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Mike Schell, Brad Mintener in N.H. for primary

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Eagle-eyed TV watchers — those with a strong interest in north country politics and a predilection for MSNBC — got a little surprise with their “Morning Joe” on Monday.

In the background of the morning talk show, broadcasting from Manchester, N.H., were two faces familiar to north country politicos: J. Bradshaw Mintener, the town Democratic chairman in Canton, and Michael W. Schell, founder of the state Democratic Rural Conference and a Chaumont resident.

The two men were at the restaurant in New Hampshire from which the show was being broadcast as political tourists, of sorts, for the first in the nation Republican primary. Granite State voters go to the polls today to decide among former Massachusetts Gov. Mitt Romney, former Utah Gov. Jon Huntsman, Rep. Ron Paul of Texas, former House Speaker Newt Gingrich and former Sen. Rick Santorum of Pennsylvania.

“It’s been quite an experience,” Mr. Mintener said.

Mr. Mintener is no stranger to New Hampshire primary politics. In 2008, he knocked on doors in support of then-Democratic Sen. Hillary Rodham Clinton’s primary campaign. Mrs. Clinton won the New Hampshire primary, but lost the nomination to President Barack Obama.

This year, Mr. Mintener is shifting his responsibilities to the fourth estate. He is helping his nephew put together a Nashua, N.H., radio show. He is setting up interviews from the Manchester hotel that serves as the headquarters of the national media and will collect and report election results as they come in tonight.

Mr. Mintener said he spoke briefly with Mr. Romney, the frontrunner in the GOP nomination race and the New Hampshire primary, in the hallway of a high school after an event in Derry.

“He’s a lot different one on one,” Mr. Mintener said. “He comes across as wooden at the debates, a little like Richard Nixon. Very bright. In person, he has much more of a sense of humor, and he’s more personable. Romney is really a good guy.”

Mr. Mintener said the independent-minded New Hampshire electorate reminds him of voters in the north country.

“In many ways, we’re sort of like them,” Mr. Mintener said. “Jobs have been lost; the economy is rough.”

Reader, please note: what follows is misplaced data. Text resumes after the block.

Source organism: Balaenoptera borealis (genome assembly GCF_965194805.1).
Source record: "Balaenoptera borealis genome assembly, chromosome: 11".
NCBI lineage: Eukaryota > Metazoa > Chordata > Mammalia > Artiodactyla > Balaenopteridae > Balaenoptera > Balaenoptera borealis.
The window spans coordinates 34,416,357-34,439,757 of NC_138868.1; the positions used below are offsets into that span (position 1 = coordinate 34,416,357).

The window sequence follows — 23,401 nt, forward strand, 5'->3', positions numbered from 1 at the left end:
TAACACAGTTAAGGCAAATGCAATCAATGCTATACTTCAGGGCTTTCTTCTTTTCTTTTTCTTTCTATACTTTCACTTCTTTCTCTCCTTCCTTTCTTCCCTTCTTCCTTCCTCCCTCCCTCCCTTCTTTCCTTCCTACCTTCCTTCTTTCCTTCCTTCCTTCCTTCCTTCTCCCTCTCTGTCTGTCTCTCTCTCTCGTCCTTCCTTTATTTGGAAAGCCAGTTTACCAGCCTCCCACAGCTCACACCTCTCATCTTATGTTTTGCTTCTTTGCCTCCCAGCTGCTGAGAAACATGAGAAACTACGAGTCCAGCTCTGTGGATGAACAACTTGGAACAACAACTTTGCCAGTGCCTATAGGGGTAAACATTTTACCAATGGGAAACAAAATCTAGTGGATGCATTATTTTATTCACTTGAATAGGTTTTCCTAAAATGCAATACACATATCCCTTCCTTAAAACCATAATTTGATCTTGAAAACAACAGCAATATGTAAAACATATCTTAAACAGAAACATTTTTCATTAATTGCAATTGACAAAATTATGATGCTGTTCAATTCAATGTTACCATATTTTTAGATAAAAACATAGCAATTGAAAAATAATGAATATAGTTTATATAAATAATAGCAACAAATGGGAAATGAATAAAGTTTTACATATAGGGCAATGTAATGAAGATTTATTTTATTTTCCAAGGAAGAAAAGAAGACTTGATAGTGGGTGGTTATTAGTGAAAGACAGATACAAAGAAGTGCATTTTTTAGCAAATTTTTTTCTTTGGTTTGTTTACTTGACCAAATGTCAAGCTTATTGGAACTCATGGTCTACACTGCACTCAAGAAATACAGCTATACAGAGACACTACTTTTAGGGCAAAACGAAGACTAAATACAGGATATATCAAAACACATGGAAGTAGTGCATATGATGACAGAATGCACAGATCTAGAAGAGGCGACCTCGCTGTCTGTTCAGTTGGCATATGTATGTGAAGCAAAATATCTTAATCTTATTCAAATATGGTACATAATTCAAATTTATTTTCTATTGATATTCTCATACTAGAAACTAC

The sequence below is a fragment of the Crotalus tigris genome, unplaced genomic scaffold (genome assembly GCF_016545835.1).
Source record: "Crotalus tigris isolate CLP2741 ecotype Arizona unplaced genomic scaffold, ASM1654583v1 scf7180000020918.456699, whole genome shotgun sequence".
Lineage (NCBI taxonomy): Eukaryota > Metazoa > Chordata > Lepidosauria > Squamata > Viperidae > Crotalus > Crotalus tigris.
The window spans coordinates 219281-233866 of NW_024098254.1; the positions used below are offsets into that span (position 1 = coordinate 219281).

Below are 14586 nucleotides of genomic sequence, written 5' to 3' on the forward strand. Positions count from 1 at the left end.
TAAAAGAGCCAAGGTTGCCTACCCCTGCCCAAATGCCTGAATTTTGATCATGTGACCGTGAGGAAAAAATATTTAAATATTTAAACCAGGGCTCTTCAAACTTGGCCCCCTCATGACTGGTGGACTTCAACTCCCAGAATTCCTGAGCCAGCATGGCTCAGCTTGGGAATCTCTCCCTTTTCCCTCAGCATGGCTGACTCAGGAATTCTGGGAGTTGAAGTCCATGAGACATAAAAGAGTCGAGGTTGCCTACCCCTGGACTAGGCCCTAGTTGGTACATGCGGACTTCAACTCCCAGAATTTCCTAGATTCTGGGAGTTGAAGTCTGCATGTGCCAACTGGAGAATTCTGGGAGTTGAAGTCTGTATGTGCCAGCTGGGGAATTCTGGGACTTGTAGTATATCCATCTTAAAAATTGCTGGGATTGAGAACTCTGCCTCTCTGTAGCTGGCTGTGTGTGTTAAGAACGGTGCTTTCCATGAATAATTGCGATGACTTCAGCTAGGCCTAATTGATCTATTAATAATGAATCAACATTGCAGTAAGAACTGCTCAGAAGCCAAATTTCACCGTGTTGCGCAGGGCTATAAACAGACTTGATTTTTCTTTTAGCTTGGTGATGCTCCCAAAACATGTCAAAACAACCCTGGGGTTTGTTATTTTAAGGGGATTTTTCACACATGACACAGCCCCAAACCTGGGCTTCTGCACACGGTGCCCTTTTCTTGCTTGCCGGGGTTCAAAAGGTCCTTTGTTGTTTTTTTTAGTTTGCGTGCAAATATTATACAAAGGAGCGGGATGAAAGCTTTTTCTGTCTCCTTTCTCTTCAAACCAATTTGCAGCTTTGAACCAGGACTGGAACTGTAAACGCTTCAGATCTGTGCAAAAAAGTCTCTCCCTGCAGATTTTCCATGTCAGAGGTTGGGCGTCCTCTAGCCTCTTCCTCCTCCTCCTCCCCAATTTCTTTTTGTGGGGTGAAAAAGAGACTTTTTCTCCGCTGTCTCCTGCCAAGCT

Mr. Mintener said his experience as a reporter — as a young man, he wrote for the Washington Post — will help him remain objective throughout the process. The radio show has a conservative bent, said his nephew, William Infantine.

At times, the camera has turned around on him, Mr. Mintener said. He has been interviewed by Japanese, Dutch and German media outlets, he said.

“I’m not running around wearing my Democratic Party stripes on my sleeve,” Mr. Mintener said in a telephone interview as he waited for Mr. Gingrich to appear at an event. “If they ask me, I’ll tell them. I’m trying to be fairly objective, if that’s possible, when I’m being interviewed.”

Mr. Mintener said he was surprised to run into Mr. Schell at a restaurant in Manchester on Sunday night. The two made the six-and-a-half-hour trip separately.

“Both Mike Schell and I are sort of political gadflies,” Mr. Mintener said. “It’s like the teeny-bopper that follows the professional automobile racers.”

Mr. Schell said that ever since volunteering for former Democratic Sen. Birch Bayh in 1976, he has tried to come to New Hampshire every four years. The consummate politics aficionado, Mr. Schell said his visit made him a spectator, not a participant, in the biggest political story in the United States.

“I love history,” Mr. Schell said via telephone from Windham, where he is staying with his wife and her relatives. “And this is really living history to be at the New Hampshire primary.”

Mr. Schell, who is still active in Democratic causes, said the primary in New Hampshire has been quieter than in years past. He attributes that to the lack of a challenge on the Democratic side, and the lack of enthusiasm on the Republican side.

“I think even Romney, a neighbor, is not generating a lot of enthusiasm,” Mr. Schell said. “Nobody’s really excited about it. It’s a calmer primary than I’ve seen in years.”

Mr. Schell said he was at a diner when Mr. Santorum’s campaign came in, overwhelming the establishment and its customers with a roughly 60-member media contingent. The owner had all the electronic media kicked out because the camera equipment was interfering with a few customers’ meals.

“I like seeing how the advance staff works on all of these,” Mr. Schell said. “Santorum’s advance staff kind of messed up.”

Mr. Schell said being in the background of “Morning Joe” was another highlight — he’s a fan of the show.

And he certainly didn’t leave his Democratic affiliation at the New Hampshire border. Mr. Schell said he watched Mr. Gingrich speak at an event in Derry on Sunday night.

“We were bored to tears,” Mr. Schell said. “And I think the audience was, too.”

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